Bizarre flyover during high school baseball playoff game called for coaches to be fired

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Bizarre flyover during high school baseball playoff game called for coaches to be fired

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Bizarre flyover during high school baseball playoff game called for coaches to be fired

In an age where criticizing high school coaches is more prevalent than ever, a new low may have been reached Monday.

In a bizarre display during host Briarcliff’s Section 1 baseball quarterfinal playoff win over Irvington, a small plane was spotted flying with a banner that read, “Fire coaches Schrader & Kowalczyk.”

It referred to Briarcliff head coach John Schrader and his assistant Walter Kowalczyk.

What made the timing so peculiar is the recent success that the Bears have had. This is the second year in a row in which they’ve entered the sectional playoffs as the No. 1 seed in Class B. Briarcliff finished the regular season at 17-3 and is considered one of the better teams in the state in its class.

“Although there are some detractors out there, I feel we have the best kids and best parents in Section 1,” Schrader texted The Journal News/lohud.com. “I would not want to coach at any other district. … I love it here.”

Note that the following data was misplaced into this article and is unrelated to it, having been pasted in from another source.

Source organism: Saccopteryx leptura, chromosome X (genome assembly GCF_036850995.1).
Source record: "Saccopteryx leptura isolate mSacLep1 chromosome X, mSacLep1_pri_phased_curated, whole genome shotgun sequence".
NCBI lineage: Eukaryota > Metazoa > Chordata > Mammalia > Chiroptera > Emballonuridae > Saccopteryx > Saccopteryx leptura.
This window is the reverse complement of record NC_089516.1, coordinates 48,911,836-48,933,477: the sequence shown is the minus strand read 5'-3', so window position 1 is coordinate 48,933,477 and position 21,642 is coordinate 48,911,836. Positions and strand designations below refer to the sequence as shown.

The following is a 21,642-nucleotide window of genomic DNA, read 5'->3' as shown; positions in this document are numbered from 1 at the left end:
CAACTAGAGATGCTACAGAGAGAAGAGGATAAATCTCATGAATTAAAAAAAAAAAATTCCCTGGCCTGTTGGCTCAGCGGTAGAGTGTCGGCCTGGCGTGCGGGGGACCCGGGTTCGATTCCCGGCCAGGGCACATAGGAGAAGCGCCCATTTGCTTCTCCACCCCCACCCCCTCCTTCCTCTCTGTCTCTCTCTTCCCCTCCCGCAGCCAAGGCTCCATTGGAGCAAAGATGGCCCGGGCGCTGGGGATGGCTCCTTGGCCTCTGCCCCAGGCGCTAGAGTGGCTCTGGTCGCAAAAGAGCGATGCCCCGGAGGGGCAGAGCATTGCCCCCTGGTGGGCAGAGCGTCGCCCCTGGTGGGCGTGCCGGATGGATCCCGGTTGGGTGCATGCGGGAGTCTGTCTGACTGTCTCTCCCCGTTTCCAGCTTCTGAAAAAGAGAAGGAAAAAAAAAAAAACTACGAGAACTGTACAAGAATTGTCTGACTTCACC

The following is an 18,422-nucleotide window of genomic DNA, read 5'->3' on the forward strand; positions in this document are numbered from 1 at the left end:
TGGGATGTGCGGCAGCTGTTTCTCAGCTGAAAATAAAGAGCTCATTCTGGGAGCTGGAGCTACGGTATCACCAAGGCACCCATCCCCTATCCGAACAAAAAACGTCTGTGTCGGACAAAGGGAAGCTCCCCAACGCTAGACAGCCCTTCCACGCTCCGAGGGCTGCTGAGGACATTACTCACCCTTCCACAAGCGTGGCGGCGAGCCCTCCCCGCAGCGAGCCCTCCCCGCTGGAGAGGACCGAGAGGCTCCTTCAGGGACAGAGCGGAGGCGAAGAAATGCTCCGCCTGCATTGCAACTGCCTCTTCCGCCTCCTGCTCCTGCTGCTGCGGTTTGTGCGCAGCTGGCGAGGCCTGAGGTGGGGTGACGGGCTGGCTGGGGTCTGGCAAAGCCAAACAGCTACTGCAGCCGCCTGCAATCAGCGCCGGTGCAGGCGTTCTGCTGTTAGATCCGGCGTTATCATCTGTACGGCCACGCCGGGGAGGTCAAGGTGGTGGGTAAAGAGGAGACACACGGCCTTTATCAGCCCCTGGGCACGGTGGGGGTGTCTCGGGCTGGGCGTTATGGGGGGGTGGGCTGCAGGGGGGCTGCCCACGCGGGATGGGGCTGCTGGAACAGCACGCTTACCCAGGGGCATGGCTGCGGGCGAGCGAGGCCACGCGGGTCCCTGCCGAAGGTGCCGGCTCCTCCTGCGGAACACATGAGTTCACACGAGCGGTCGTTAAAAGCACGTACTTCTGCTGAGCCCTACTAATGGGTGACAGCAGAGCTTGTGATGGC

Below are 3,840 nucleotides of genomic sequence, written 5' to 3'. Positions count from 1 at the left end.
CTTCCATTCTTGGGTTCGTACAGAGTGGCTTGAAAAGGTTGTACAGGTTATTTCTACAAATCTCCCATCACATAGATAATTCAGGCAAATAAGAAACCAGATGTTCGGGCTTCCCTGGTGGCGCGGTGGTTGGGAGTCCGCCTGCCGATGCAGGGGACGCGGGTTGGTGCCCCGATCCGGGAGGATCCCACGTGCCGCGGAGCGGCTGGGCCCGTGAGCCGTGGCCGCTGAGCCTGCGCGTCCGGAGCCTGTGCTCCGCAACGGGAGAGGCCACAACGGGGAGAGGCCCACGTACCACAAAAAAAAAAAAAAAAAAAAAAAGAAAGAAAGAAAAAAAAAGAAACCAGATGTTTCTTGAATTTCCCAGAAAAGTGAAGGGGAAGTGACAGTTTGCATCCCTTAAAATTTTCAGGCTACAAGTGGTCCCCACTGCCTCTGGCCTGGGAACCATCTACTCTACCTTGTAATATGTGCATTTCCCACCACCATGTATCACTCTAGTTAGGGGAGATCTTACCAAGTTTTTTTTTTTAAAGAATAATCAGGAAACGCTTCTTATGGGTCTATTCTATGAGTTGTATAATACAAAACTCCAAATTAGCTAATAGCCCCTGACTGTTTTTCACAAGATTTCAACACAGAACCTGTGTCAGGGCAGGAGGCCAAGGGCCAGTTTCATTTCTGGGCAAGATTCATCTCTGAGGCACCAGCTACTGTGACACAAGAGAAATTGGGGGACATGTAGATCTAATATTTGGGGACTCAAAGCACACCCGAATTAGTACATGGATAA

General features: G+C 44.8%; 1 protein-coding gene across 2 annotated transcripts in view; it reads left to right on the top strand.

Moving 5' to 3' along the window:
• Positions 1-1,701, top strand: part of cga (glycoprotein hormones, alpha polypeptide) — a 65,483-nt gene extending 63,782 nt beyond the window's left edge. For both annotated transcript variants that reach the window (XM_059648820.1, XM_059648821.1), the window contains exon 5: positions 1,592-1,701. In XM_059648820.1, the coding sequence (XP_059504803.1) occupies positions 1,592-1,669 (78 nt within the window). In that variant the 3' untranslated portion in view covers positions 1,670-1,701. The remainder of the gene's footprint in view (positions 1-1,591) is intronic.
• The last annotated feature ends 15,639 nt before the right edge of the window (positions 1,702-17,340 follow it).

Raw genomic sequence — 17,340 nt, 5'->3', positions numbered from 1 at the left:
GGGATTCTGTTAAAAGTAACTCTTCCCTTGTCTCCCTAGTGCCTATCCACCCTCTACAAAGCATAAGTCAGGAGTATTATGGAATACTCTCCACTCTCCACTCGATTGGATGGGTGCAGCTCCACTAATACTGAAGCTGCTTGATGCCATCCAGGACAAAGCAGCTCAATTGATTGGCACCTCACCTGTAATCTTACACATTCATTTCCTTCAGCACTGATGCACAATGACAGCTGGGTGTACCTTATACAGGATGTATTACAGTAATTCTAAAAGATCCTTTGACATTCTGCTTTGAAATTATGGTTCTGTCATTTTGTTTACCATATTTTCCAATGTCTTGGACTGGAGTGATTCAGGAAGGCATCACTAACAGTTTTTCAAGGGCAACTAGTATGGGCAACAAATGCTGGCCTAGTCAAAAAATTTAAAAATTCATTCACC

Justin Jaye, owner of Fly Signs Aerial Advertising, said a woman paid his company $1,250 to have the sign flown over Briarcliff High School for 30 minutes. The sign was supposed to be flown last Friday, he said, but weather postponed the flyover until Monday.

Jaye would not identify the woman, but said the plane flew out of Brookhaven, Long Island. She reached out to him a couple of weeks ago about the sign, he said.

Those kinds of sign requests are common, Jaye said, adding that at least once a month his company receives orders for similar signs from disgruntled sports fans.

“Yesterday’s flyover served to highlight what can happen when adults lose perspective on high school sports,” Briarcliff schools superintendent Jim Kaishian told The Journal News/lohud.com in an email on Tuesday morning. “In an attempt to promote self-interest, some adults become willing conspirators in the theft of joy from youth athletic programs.

“In time, I am sure it will be known who was responsible. Until then, our focus remains on raising confident, capable and joyful young men and women — our athletic program is merely an extension of this larger educational mission.”

Read the rest of the story in the Journal News

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Bizarre flyover during high school baseball playoff game called for coaches to be fired
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